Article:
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First Lady: Actions, Not Words, Are What Count on Vets Issues

By Jim Garamone DoD News, Defense Media Activity

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WASHINGTON, Nov. 11, 2015 — Words are not enough when it comes to veterans -- action is, said first lady Michelle Obama at a Joining Forces luncheon for women veterans here today.

Obama spoke at the Vice President’s house with Dr. Jill Biden. The lunch highlighted the contributions of women veterans and the unique problems they face. The lunch also focused on the A&E television production "Women of Honor," a documentary drawing attention to today’s vets.

Obama and Biden founded Joining Forces, and both stressed the organization is about action. "It’s about making real, concrete changes that you and your families can feel every day in your lives,” Obama said. "When we first met to talk about Joining Forces, we said, we don’t just want show, we want something that’s going to move the needle.”

Part of that is educating America about what it means to be a woman in uniform or a member of a military family. Women of Honor does that, the first lady said. "We’re so grateful to these women for their courage, their willingness to tell their stories -- because their stories represent the stories of countless women all across this country,” she said. "They represent the stories of women who wear the uniform during the day, and then still find time to run the PTA meeting at night, to sew that Halloween costume, to go over homework.”

Balancing the Challenges of Service

The documentary also features the stories of women who care for wounded warriors, for their kids, and for aging parents. "They are the stories of women who endure those constant moves from base to base, those constant deployments, all while somehow managing to continue their careers and to keep their education first and foremost on their priority list,” Obama said.

There are more than 2 million female veterans in the United States. Women are serving at the highest levels of the military, but some citizens still do not understand the crucial role women play in the military, the first lady said.

"And many folks still don’t know that countless military spouses and caregivers are serving and sacrificing without putting on a uniform,” she said.

As Joining Forces gained steam, people have stepped up, Obama said. "Governors and state legislatures across this country have stepped up, and they’ve changed laws to make it easier for military spouses to get jobs when your families move from state to state,” she said. "Doctors and nurses, hospitals and medical organizations have stepped up to improve health care for you and your families. Mayors have stepped up to work to end veterans’ homelessness in our cities.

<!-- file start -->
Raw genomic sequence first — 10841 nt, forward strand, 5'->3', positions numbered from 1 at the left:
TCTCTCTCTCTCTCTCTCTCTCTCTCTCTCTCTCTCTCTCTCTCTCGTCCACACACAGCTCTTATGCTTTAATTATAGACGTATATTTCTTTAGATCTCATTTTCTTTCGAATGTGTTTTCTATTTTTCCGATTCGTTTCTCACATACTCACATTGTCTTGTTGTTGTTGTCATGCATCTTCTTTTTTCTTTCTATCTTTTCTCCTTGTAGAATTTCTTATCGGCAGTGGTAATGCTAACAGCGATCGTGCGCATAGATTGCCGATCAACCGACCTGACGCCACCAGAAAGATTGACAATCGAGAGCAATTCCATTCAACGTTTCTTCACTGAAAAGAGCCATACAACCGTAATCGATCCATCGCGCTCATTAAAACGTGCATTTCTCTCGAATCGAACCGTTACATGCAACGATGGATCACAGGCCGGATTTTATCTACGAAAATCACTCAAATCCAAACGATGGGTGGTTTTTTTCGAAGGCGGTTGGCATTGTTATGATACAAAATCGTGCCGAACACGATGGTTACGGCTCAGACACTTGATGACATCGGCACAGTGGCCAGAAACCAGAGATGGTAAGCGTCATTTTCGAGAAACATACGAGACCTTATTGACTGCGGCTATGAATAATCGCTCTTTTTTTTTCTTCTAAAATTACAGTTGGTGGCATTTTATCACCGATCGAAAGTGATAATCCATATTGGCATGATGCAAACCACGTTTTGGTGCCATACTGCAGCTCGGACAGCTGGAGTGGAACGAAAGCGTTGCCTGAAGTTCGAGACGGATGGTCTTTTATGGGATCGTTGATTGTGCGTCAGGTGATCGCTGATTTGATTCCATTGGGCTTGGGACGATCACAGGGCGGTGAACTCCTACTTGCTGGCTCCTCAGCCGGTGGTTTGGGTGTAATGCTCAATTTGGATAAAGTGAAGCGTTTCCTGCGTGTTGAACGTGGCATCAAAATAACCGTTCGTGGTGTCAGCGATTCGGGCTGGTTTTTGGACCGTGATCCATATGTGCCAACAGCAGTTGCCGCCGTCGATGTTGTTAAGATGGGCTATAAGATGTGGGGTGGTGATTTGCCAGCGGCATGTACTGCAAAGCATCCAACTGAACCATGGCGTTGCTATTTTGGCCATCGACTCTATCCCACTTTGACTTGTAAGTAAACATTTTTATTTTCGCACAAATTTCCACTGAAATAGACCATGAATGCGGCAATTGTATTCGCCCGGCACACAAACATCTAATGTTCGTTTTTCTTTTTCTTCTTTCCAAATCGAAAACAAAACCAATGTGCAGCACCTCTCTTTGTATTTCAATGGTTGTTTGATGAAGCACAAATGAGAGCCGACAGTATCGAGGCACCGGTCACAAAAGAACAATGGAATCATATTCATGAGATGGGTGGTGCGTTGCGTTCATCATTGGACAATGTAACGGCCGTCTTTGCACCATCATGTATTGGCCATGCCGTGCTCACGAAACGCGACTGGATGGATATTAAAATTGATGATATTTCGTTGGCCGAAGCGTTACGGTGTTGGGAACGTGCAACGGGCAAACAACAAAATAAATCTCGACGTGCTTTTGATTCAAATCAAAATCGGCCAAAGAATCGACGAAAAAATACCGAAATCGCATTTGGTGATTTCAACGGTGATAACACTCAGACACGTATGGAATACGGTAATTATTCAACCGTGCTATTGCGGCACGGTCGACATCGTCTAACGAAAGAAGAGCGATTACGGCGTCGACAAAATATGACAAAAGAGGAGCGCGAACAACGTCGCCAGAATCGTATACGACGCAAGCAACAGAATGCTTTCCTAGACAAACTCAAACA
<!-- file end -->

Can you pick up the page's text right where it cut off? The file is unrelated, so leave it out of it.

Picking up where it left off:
"And since 2011, companies across America have stepped up by hiring or training more than 850,000 veterans and military spouses,” the first lady continued. "We are nowhere near satisfied, and we are nowhere near finished. Because as long as a single veteran in this country has no place to call home, or a single military spouse struggles to care for their family or continue their career, or a single military family can’t get the health care they need, then we still have work to do.”

Featured Women

The Lifetime hourlong program aired beginning November 9 in the United States and on AFN Spectrum. In addition to the first lady and Dr. Biden, it features Army Capt. Rolona Brown, who speaks about her military journey from an enlisted soldier to a company commander.

The show also highlights Kathleen Causey. She was finishing her degree in 2011, when her husband Aaron was catastrophically injured while attempting to disarm a bomb in Afghanistan. Causey details what life is like for a young caregiver spouse.

Finally, the show interviewed Jennifer Madden, who enlisted at 17 and whose first day in the Army was September 11, 2001. She deployed to Afghanistan and saw the horrors of war up close. She experienced post-traumatic stress and began self-medicating with drugs to cope. She speaks about her journey to rebuild a successful life, culminating in her current job as a licensed nurse practitioner and becoming a mother.